If you thought Apple was good at pushing its tech gadgets to consumers, that’s nothing compared to some government deals. What’s great about federal contracts, if $1M mistake is made, agencies will cover it up, a government watchdog reports.
An Apple salesman in 2008 “convinced” the Securities and Exchange Commission to buy storage gear from the Cupertino, Calif. company and its Ipartner Cloverleaf Communications, according to reports. When SEC employees told bosses the equipment was full of bugs and virtually useless, officials warned them to stay quiet, the agency’s inspector general David Kotz writes.
“This information doesn’t leave this room,” SEC high-ups said. Little wonder agency officials didn’t want the debacle to become public. “Kotz also found the SEC improperly shared budget information with Apple and went ahead with purchases before getting proper approval and before performing reviews,” reports Reuters.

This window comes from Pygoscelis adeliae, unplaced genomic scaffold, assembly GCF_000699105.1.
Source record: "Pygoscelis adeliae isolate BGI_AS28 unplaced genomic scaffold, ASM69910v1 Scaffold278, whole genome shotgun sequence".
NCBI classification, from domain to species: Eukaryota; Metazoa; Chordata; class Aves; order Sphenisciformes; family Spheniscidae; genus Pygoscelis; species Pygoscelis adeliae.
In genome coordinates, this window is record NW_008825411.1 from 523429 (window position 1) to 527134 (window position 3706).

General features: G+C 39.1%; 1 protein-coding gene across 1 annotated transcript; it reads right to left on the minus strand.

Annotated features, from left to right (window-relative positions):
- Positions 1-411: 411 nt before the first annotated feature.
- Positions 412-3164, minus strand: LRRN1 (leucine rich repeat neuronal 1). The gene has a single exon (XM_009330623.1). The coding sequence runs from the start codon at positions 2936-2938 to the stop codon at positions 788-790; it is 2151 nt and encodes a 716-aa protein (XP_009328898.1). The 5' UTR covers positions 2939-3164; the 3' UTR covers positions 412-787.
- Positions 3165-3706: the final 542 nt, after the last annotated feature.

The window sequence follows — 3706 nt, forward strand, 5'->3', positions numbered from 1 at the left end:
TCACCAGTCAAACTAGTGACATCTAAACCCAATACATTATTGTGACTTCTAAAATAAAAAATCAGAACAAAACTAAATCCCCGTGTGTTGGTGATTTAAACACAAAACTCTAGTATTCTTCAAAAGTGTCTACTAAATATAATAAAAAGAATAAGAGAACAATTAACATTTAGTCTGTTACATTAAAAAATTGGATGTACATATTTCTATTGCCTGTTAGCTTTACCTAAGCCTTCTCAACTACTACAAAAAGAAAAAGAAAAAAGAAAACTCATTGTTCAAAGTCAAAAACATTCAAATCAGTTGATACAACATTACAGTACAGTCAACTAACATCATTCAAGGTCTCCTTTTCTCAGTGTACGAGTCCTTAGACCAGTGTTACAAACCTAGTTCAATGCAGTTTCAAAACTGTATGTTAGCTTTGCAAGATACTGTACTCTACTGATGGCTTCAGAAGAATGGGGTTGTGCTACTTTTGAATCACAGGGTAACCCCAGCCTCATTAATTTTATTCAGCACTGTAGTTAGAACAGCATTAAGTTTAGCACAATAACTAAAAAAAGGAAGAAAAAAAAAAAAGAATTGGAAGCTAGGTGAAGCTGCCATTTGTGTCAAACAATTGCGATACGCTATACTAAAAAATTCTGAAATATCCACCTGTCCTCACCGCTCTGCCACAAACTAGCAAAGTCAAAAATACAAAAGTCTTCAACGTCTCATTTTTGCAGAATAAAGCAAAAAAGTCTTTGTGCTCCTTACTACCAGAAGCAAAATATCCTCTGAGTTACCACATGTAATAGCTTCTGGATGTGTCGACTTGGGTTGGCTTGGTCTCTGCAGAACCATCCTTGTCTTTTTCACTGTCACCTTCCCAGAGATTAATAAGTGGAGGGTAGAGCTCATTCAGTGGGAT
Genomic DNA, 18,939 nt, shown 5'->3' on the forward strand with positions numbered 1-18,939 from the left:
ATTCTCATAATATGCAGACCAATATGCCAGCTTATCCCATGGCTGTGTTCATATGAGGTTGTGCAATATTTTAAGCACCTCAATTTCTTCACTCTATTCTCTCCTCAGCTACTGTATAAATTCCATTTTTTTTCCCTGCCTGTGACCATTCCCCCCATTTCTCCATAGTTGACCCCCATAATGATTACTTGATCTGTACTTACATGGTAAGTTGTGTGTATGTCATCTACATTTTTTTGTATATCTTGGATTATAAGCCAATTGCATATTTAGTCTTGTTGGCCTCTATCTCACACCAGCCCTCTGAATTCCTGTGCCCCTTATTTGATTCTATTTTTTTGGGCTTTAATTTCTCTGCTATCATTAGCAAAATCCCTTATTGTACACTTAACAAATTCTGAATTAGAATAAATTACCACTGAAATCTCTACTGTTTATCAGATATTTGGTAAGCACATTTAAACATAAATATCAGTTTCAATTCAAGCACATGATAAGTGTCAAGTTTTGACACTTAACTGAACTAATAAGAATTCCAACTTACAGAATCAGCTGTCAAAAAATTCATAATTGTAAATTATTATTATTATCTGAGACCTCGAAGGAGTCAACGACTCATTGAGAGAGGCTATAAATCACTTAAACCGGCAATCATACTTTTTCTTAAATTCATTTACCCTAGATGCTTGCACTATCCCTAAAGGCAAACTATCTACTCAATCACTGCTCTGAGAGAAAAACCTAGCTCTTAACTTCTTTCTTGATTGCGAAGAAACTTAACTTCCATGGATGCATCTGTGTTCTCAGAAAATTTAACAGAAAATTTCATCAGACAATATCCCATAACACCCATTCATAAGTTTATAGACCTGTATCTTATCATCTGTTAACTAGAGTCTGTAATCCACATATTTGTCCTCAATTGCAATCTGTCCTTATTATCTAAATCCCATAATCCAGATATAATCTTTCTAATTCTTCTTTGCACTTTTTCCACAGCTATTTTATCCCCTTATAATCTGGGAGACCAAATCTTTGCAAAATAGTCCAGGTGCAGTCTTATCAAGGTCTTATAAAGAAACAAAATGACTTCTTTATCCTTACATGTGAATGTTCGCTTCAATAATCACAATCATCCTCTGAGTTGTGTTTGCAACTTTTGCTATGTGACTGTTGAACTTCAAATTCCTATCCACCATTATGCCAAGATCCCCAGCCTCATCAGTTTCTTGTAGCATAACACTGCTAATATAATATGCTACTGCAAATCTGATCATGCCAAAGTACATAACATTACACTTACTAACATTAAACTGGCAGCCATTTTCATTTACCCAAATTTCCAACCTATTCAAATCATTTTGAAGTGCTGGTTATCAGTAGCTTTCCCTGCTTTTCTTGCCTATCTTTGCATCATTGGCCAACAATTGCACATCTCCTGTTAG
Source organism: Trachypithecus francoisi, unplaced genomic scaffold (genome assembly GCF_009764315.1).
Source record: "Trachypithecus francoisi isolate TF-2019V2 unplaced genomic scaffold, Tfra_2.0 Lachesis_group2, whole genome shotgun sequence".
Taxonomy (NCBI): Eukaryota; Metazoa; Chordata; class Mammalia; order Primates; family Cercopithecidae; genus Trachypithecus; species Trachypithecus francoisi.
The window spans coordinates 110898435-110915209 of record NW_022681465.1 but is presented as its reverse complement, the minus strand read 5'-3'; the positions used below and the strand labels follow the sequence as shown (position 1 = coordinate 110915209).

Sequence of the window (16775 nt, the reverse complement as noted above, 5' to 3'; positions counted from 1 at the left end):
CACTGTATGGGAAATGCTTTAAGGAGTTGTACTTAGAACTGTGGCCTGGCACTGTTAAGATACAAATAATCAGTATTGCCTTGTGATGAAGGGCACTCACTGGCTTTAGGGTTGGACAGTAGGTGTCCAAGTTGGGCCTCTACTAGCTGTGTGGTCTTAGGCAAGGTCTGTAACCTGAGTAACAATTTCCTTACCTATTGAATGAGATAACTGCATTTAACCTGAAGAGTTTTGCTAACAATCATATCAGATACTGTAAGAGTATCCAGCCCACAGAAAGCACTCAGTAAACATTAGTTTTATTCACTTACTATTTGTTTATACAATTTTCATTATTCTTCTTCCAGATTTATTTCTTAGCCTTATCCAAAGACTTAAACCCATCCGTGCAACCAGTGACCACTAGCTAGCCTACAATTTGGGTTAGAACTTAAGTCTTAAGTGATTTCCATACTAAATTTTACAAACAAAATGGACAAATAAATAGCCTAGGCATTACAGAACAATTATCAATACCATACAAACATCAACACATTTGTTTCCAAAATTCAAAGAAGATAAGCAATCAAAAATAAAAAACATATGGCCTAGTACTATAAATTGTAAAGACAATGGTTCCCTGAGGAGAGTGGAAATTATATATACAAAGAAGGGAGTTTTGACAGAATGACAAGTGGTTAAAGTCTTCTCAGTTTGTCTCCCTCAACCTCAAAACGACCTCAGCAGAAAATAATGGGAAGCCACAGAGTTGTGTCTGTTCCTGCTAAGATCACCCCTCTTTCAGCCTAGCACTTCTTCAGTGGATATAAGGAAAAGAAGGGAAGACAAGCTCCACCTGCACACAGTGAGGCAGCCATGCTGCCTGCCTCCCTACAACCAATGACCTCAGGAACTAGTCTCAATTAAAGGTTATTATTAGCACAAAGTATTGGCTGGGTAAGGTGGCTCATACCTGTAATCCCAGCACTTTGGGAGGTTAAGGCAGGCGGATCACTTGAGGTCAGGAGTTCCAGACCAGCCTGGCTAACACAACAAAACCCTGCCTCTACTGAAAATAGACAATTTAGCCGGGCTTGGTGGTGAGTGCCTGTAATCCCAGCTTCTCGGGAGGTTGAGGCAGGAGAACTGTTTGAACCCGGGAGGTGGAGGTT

Apple has had strained relationships with the U.S. government. Although the tech giant has witnessed a dramatic uptick in government sales, the company has repeatedly been the focus of federal investigations. Recently, Apple officials testified before the U.S. Congress about a so-called “location-gate” controversy spawn by reports iPhone and iPads were tracking owners.
In late 2010, Apple reportedly was the focus of an SEC insider-trading investigation. Questions were raised whether analysts were being fed insider information, wrongly manipulating stock prices.
The most recent questions about Apple center around the purpose for its huge North Carolina data facility. Although Cupertino officials have said the center will be operational soon, speculation is that the project could be part of Apple’s push into cloud computing.
Whatever the reality, guessing Apple’s next move has become the latest Silicon Valley parlor game and the iPhone maker is rapidly replacing Microsoft as a company on regulatory radar.